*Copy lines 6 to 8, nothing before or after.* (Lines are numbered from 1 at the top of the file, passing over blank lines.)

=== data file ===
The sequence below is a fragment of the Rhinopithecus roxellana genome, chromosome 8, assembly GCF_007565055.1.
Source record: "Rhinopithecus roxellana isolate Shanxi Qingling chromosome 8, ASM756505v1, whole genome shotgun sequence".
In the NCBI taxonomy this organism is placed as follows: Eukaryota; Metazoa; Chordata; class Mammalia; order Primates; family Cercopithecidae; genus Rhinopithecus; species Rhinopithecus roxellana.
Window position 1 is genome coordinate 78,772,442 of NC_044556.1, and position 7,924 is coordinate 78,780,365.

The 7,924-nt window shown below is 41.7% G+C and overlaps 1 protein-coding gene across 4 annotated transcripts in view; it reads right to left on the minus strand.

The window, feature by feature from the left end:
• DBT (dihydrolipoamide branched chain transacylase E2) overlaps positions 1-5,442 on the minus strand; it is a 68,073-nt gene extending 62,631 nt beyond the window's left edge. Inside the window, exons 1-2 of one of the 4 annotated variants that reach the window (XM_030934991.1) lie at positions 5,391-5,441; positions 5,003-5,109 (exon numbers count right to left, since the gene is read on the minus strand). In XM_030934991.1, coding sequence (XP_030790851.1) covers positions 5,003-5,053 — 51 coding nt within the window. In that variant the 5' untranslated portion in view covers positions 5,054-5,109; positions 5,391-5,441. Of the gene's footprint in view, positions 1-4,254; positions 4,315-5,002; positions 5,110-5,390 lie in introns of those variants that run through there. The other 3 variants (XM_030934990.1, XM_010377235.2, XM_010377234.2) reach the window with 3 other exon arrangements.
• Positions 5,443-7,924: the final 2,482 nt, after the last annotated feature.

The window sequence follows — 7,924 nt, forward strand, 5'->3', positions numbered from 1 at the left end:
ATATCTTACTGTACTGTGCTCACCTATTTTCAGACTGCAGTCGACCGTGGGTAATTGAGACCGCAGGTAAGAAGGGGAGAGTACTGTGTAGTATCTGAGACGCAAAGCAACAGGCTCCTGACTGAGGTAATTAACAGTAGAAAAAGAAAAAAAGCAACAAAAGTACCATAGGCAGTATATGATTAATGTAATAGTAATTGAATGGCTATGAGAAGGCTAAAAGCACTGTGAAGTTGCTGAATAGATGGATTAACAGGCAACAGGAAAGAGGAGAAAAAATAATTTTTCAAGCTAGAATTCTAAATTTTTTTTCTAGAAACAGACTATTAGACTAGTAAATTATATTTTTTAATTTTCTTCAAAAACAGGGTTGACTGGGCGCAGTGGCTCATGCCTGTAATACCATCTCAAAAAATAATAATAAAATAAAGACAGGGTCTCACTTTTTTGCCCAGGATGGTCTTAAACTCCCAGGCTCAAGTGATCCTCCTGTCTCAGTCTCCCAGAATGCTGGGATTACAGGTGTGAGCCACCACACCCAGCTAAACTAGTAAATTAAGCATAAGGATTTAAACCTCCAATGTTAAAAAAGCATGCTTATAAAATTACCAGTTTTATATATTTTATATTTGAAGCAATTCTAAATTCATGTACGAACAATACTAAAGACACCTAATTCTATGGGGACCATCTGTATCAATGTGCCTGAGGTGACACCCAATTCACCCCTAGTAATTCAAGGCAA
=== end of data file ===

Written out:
The window, feature by feature from the left end:
• DBT (dihydrolipoamide branched chain transacylase E2) overlaps positions 1-5,442 on the minus strand; it is a 68,073-nt gene extending 62,631 nt beyond the window's left edge. Inside the window, exons 1-2 of one of the 4 annotated variants that reach the window (XM_030934991.1) lie at positions 5,391-5,441; positions 5,003-5,109 (exon numbers count right to left, since the gene is read on the minus strand). In XM_030934991.1, coding sequence (XP_030790851.1) covers positions 5,003-5,053 — 51 coding nt within the window. In that variant the 5' untranslated portion in view covers positions 5,054-5,109; positions 5,391-5,441. Of the gene's footprint in view, positions 1-4,254; positions 4,315-5,002; positions 5,110-5,390 lie in introns of those variants that run through there. The other 3 variants (XM_030934990.1, XM_010377235.2, XM_010377234.2) reach the window with 3 other exon arrangements.
• Positions 5,443-7,924: the final 2,482 nt, after the last annotated feature.